Bear Has a Story to Tell
Philip C. Stead, Ill. Erin E. Stead
Stead, P. C. 2012. Bear has a story to tell. NY: Roaring Brook Press.
It is winter time and Bear is getting sleepy. But he has a story to tell! He has many friends in the forest, and so one of them must want to hear his story. Each of his friends however, from the squirrel to the frog, the duck and the mole, are all preparing for winter themselves, and so they do not have time to hear his story. He helps each of them to get ready, and they thank him for his assistance. Finally, it is late in the day and Bear is getting sleepy. So, he goes into hibernation. When Spring finally comes, he wakes up ready to tell his friends his story. He greets each of them and gathers them together to hear his story, but when he is ready to tell it he realizes he’s forgotten it! Winter is a long time for a bear to remember a story. Luckily, his friends help him out with remembering the story. It starts with Bear, who has many friends, and it is winter time, and Bear is getting sleepy.
ATOS Book Level: 2.7
Interest Level: Lower Grades (LG K-3)
Really cute book with beautiful watercolor illustrations that are simplistic in nature. The pages each have only a few sentences on them, making them easy to read. The structure is low, with a chronological order, a single (omniscient) narrator, and a simple narrative structure. The language is also low, being very straightforward and using little to no figurative language. The knowledge demands are also low, requiring very little outside knowledge and focusing on relatable themes (story-telling, friendship, helpfulness).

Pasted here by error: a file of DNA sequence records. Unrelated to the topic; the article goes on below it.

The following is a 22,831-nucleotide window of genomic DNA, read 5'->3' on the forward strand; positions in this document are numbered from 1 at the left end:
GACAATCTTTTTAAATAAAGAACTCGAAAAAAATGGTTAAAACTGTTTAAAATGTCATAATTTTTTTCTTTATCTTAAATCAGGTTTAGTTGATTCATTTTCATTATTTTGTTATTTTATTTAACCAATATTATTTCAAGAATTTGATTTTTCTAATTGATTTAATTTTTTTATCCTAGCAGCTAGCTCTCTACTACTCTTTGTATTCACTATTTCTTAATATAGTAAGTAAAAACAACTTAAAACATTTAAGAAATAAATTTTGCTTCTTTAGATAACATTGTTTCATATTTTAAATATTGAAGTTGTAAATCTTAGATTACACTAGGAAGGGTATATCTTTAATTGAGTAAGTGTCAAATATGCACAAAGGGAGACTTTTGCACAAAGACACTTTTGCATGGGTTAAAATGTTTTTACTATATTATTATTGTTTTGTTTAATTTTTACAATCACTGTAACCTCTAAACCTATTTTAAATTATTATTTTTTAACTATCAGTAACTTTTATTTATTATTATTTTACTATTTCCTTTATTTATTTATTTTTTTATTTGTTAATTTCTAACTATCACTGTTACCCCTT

Curriculum Tie Ins:
Tie ins for students learning about animals that hibernate, and how they prepare for winter. It’s also good for teaching thoughtfulness and helpfulness. Also good for teaching how to tell a story, how Bear’s story was about himself, and can show a conflict/resolution arc. The conflict is that Bear wants to tell his story, and the resolution is that he compromises and waits until his friends are back for Spring.
Gr. 3 English
1.0 General Reading Processes: Comprehension: Students will use a variety of strategies to understand what they read (construct meaning).
1. Develop comprehension skills through exposure to a variety of print and nonprint texts, including traditional print and electronic texts
a. Listen to critically, read, and discuss texts representing diversity in content, culture, authorship, and perspective, including areas such as race, gender, disability, religion, and socioeconomic background
b. *Read a minimum of 25 self-selected and/or assigned books or book equivalents representing various genres
c. Discuss reactions to and ideas/information gained from reading experiences with adults and peers in both formal and informal situations
3.0 Comprehension of Literary Text: Students will read, comprehend, interpret, analyze, and evaluate literary text.
Author’s website: http://philipstead.com/